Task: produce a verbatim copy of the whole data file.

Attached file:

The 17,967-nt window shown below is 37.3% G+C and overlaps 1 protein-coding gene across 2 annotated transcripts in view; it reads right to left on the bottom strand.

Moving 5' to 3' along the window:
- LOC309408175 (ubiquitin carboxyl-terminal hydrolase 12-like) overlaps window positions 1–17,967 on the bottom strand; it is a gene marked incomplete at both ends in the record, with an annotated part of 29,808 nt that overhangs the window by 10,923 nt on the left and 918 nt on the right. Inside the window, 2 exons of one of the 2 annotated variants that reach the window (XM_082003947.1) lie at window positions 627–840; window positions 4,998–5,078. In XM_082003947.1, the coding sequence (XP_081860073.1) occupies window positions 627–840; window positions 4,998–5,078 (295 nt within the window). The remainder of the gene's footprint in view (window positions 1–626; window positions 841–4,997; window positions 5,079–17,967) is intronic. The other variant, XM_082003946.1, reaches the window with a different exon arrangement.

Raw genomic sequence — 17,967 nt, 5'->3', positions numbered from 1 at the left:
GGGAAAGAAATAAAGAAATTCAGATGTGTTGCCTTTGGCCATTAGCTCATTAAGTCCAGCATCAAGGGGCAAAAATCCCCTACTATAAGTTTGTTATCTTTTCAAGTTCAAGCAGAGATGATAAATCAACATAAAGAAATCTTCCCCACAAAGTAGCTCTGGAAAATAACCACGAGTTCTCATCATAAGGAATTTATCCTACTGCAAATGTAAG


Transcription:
The 17,967-nt window shown below is 37.3% G+C and overlaps 1 protein-coding gene across 2 annotated transcripts in view; it reads right to left on the bottom strand.

Moving 5' to 3' along the window:
- LOC309408175 (ubiquitin carboxyl-terminal hydrolase 12-like) overlaps window positions 1–17,967 on the bottom strand; it is a gene marked incomplete at both ends in the record, with an annotated part of 29,808 nt that overhangs the window by 10,923 nt on the left and 918 nt on the right. Inside the window, 2 exons of one of the 2 annotated variants that reach the window (XM_082003947.1) lie at window positions 627–840; window positions 4,998–5,078. In XM_082003947.1, the coding sequence (XP_081860073.1) occupies window positions 627–840; window positions 4,998–5,078 (295 nt within the window). The remainder of the gene's footprint in view (window positions 1–626; window positions 841–4,997; window positions 5,079–17,967) is intronic. The other variant, XM_082003946.1, reaches the window with a different exon arrangement.

Raw genomic sequence — 17,967 nt, 5'->3', positions numbered from 1 at the left:
GGGAAAGAAATAAAGAAATTCAGATGTGTTGCCTTTGGCCATTAGCTCATTAAGTCCAGCATCAAGGGGCAAAAATCCCCTACTATAAGTTTGTTATCTTTTCAAGTTCAAGCAGAGATGATAAATCAACATAAAGAAATCTTCCCCACAAAGTAGCTCTGGAAAATAACCACGAGTTCTCATCATAAGGAATTTATCCTACTGCAAATGTAAG